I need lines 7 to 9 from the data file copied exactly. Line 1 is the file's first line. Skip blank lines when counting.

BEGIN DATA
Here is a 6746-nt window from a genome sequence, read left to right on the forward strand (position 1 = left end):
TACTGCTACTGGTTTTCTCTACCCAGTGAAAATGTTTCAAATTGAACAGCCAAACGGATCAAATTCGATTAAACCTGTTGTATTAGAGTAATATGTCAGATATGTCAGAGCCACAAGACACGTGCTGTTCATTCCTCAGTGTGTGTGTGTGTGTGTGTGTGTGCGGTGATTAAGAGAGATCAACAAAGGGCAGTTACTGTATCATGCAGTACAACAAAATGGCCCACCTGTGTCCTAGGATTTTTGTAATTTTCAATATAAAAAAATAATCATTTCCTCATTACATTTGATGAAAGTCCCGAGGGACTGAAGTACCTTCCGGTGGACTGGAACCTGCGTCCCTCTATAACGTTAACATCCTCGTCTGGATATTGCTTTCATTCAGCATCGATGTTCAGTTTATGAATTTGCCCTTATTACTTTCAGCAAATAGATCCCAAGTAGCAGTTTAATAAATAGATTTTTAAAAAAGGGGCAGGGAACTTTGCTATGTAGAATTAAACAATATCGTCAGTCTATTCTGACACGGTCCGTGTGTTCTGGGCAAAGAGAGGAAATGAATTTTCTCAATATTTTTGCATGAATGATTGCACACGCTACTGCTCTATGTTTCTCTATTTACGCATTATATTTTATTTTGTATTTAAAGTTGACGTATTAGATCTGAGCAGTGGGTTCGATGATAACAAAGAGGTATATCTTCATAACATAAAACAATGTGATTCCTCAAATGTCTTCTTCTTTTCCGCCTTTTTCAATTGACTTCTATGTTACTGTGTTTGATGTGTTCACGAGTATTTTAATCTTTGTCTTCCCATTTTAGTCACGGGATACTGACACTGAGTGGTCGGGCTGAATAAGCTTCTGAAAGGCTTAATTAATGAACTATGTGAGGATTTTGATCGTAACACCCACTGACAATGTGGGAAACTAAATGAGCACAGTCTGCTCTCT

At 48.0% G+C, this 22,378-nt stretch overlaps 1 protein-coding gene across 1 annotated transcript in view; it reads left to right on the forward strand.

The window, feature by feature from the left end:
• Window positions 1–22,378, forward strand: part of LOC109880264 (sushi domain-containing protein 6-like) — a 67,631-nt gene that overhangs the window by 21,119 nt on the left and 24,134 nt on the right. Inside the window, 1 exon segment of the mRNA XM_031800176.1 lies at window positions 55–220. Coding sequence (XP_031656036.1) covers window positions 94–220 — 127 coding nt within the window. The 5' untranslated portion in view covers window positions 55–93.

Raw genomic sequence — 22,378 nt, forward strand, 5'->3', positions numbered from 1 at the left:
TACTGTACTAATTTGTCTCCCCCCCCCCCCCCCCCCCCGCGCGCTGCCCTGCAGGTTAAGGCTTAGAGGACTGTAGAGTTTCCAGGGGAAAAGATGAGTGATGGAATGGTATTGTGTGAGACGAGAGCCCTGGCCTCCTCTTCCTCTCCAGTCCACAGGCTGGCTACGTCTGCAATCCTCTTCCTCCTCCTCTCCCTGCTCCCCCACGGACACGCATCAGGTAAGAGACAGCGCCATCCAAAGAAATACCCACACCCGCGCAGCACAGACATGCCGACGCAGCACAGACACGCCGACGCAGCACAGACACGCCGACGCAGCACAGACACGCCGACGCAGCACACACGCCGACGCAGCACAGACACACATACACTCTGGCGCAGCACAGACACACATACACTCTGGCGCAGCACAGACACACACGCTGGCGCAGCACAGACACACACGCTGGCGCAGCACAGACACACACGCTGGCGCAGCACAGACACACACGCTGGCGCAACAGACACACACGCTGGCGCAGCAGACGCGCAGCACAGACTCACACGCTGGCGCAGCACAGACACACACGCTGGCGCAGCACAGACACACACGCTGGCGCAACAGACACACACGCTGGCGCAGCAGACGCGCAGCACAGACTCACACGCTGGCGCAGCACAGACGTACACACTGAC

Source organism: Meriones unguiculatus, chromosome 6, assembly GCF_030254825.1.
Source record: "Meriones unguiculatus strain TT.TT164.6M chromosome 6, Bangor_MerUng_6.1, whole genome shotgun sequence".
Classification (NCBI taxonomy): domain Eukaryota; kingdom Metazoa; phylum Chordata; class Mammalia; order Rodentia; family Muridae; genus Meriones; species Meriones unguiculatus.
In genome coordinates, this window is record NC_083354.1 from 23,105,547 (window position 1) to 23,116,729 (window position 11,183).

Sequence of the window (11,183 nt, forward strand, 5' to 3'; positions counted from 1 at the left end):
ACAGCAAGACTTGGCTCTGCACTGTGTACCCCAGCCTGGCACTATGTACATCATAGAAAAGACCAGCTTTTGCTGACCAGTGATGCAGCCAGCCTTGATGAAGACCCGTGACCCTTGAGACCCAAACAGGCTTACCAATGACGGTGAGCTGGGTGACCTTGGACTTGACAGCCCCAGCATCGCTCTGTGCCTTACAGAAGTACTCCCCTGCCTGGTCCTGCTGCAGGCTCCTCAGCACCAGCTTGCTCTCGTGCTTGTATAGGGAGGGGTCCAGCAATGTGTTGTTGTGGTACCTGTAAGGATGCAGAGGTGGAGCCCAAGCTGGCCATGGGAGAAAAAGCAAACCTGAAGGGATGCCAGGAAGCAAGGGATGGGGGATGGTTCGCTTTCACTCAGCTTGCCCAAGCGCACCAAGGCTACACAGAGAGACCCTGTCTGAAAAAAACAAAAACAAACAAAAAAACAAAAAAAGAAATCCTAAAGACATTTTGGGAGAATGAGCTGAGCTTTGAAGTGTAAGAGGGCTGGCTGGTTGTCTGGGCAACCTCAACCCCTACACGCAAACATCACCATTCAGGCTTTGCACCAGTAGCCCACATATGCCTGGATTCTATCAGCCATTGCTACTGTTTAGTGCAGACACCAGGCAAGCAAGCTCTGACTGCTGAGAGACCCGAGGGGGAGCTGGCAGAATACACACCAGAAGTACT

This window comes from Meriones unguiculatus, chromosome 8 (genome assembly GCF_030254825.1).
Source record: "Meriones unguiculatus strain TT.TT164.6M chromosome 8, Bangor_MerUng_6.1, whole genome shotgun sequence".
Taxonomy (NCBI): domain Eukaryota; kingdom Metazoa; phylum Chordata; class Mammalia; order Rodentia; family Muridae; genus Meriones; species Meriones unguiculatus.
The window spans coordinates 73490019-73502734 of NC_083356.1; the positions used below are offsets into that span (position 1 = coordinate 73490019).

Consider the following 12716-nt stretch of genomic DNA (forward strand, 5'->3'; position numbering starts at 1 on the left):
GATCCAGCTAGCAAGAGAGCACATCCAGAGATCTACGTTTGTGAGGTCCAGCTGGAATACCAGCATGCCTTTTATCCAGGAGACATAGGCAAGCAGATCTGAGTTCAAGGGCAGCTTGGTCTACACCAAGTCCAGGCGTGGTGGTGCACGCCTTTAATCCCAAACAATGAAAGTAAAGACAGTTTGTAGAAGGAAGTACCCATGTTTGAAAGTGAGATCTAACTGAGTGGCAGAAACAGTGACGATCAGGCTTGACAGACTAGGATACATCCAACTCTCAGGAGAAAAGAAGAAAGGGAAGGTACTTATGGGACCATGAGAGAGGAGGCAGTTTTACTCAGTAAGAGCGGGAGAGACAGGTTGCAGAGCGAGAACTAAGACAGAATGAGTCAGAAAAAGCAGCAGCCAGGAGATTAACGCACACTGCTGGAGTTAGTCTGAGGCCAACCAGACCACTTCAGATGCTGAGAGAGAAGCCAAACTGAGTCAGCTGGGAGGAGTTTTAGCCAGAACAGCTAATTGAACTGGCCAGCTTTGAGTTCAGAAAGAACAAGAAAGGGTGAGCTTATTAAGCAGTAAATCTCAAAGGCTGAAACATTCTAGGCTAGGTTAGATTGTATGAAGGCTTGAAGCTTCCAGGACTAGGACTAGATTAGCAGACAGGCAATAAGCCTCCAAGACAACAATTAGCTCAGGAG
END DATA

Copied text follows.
TACTGTACTAATTTGTCTCCCCCCCCCCCCCCCCCCCCGCGCGCTGCCCTGCAGGTTAAGGCTTAGAGGACTGTAGAGTTTCCAGGGGAAAAGATGAGTGATGGAATGGTATTGTGTGAGACGAGAGCCCTGGCCTCCTCTTCCTCTCCAGTCCACAGGCTGGCTACGTCTGCAATCCTCTTCCTCCTCCTCTCCCTGCTCCCCCACGGACACGCATCAGGTAAGAGACAGCGCCATCCAAAGAAATACCCACACCCGCGCAGCACAGACATGCCGACGCAGCACAGACACGCCGACGCAGCACAGACACGCCGACGCAGCACAGACACGCCGACGCAGCACACACGCCGACGCAGCACAGACACACATACACTCTGGCGCAGCACAGACACACATACACTCTGGCGCAGCACAGACACACACGCTGGCGCAGCACAGACACACACGCTGGCGCAGCACAGACACACACGCTGGCGCAGCACAGACACACACGCTGGCGCAACAGACACACACGCTGGCGCAGCAGACGCGCAGCACAGACTCACACGCTGGCGCAGCACAGACACACACGCTGGCGCAGCACAGACACACACGCTGGCGCAACAGACACACACGCTGGCGCAGCAGACGCGCAGCACAGACTCACACGCTGGCGCAGCACAGACGTACACACTGAC

Source organism: Meriones unguiculatus, chromosome 6, assembly GCF_030254825.1.
Source record: "Meriones unguiculatus strain TT.TT164.6M chromosome 6, Bangor_MerUng_6.1, whole genome shotgun sequence".